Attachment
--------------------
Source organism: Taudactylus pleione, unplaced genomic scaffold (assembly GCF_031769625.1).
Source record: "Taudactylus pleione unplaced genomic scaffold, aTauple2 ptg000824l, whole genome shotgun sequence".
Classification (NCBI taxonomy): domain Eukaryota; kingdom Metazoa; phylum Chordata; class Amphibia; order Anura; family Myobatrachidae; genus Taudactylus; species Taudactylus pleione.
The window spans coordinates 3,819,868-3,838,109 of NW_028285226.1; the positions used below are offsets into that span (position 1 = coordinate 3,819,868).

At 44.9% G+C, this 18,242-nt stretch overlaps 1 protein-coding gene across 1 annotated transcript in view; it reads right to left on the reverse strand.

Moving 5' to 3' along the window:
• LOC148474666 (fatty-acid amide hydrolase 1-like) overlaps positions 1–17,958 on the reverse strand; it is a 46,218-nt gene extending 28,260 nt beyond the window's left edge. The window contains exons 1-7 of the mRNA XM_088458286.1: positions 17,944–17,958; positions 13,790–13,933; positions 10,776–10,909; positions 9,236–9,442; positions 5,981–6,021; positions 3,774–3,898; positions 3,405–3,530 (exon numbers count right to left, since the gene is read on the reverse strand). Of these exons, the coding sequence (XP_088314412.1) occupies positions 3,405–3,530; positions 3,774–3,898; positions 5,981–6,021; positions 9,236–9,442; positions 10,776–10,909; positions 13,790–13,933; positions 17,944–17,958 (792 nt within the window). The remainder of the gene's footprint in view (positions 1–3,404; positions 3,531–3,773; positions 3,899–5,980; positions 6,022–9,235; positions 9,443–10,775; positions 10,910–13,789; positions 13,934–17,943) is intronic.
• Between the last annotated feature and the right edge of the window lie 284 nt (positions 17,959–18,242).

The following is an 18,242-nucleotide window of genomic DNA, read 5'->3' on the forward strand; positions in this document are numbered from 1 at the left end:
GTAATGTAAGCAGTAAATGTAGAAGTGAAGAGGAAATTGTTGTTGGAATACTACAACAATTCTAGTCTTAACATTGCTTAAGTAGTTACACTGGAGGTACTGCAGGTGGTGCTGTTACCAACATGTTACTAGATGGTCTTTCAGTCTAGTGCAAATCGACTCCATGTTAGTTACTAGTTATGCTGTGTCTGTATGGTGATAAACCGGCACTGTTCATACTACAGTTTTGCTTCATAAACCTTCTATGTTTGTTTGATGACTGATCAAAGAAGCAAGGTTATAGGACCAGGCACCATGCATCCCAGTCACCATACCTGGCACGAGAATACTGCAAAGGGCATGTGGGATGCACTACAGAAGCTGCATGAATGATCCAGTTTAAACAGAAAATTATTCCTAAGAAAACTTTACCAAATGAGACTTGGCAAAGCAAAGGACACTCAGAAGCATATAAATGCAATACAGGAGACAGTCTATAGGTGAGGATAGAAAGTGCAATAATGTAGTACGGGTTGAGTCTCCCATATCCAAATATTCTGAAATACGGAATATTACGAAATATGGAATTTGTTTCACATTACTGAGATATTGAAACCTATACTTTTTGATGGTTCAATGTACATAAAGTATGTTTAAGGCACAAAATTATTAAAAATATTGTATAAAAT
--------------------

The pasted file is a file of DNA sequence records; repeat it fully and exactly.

Source organism: Taudactylus pleione, unplaced genomic scaffold (assembly GCF_031769625.1).
Source record: "Taudactylus pleione unplaced genomic scaffold, aTauple2 ptg000824l, whole genome shotgun sequence".
Classification (NCBI taxonomy): domain Eukaryota; kingdom Metazoa; phylum Chordata; class Amphibia; order Anura; family Myobatrachidae; genus Taudactylus; species Taudactylus pleione.
The window spans coordinates 3,819,868-3,838,109 of NW_028285226.1; the positions used below are offsets into that span (position 1 = coordinate 3,819,868).

At 44.9% G+C, this 18,242-nt stretch overlaps 1 protein-coding gene across 1 annotated transcript in view; it reads right to left on the reverse strand.

Moving 5' to 3' along the window:
• LOC148474666 (fatty-acid amide hydrolase 1-like) overlaps positions 1–17,958 on the reverse strand; it is a 46,218-nt gene extending 28,260 nt beyond the window's left edge. The window contains exons 1-7 of the mRNA XM_088458286.1: positions 17,944–17,958; positions 13,790–13,933; positions 10,776–10,909; positions 9,236–9,442; positions 5,981–6,021; positions 3,774–3,898; positions 3,405–3,530 (exon numbers count right to left, since the gene is read on the reverse strand). Of these exons, the coding sequence (XP_088314412.1) occupies positions 3,405–3,530; positions 3,774–3,898; positions 5,981–6,021; positions 9,236–9,442; positions 10,776–10,909; positions 13,790–13,933; positions 17,944–17,958 (792 nt within the window). The remainder of the gene's footprint in view (positions 1–3,404; positions 3,531–3,773; positions 3,899–5,980; positions 6,022–9,235; positions 9,443–10,775; positions 10,910–13,789; positions 13,934–17,943) is intronic.
• Between the last annotated feature and the right edge of the window lie 284 nt (positions 17,959–18,242).

The following is an 18,242-nucleotide window of genomic DNA, read 5'->3' on the forward strand; positions in this document are numbered from 1 at the left end:
GTAATGTAAGCAGTAAATGTAGAAGTGAAGAGGAAATTGTTGTTGGAATACTACAACAATTCTAGTCTTAACATTGCTTAAGTAGTTACACTGGAGGTACTGCAGGTGGTGCTGTTACCAACATGTTACTAGATGGTCTTTCAGTCTAGTGCAAATCGACTCCATGTTAGTTACTAGTTATGCTGTGTCTGTATGGTGATAAACCGGCACTGTTCATACTACAGTTTTGCTTCATAAACCTTCTATGTTTGTTTGATGACTGATCAAAGAAGCAAGGTTATAGGACCAGGCACCATGCATCCCAGTCACCATACCTGGCACGAGAATACTGCAAAGGGCATGTGGGATGCACTACAGAAGCTGCATGAATGATCCAGTTTAAACAGAAAATTATTCCTAAGAAAACTTTACCAAATGAGACTTGGCAAAGCAAAGGACACTCAGAAGCATATAAATGCAATACAGGAGACAGTCTATAGGTGAGGATAGAAAGTGCAATAATGTAGTACGGGTTGAGTCTCCCATATCCAAATATTCTGAAATACGGAATATTACGAAATATGGAATTTGTTTCACATTACTGAGATATTGAAACCTATACTTTTTGATGGTTCAATGTACATAAAGTATGTTTAAGGCACAAAATTATTAAAAATATTGTATAAAAT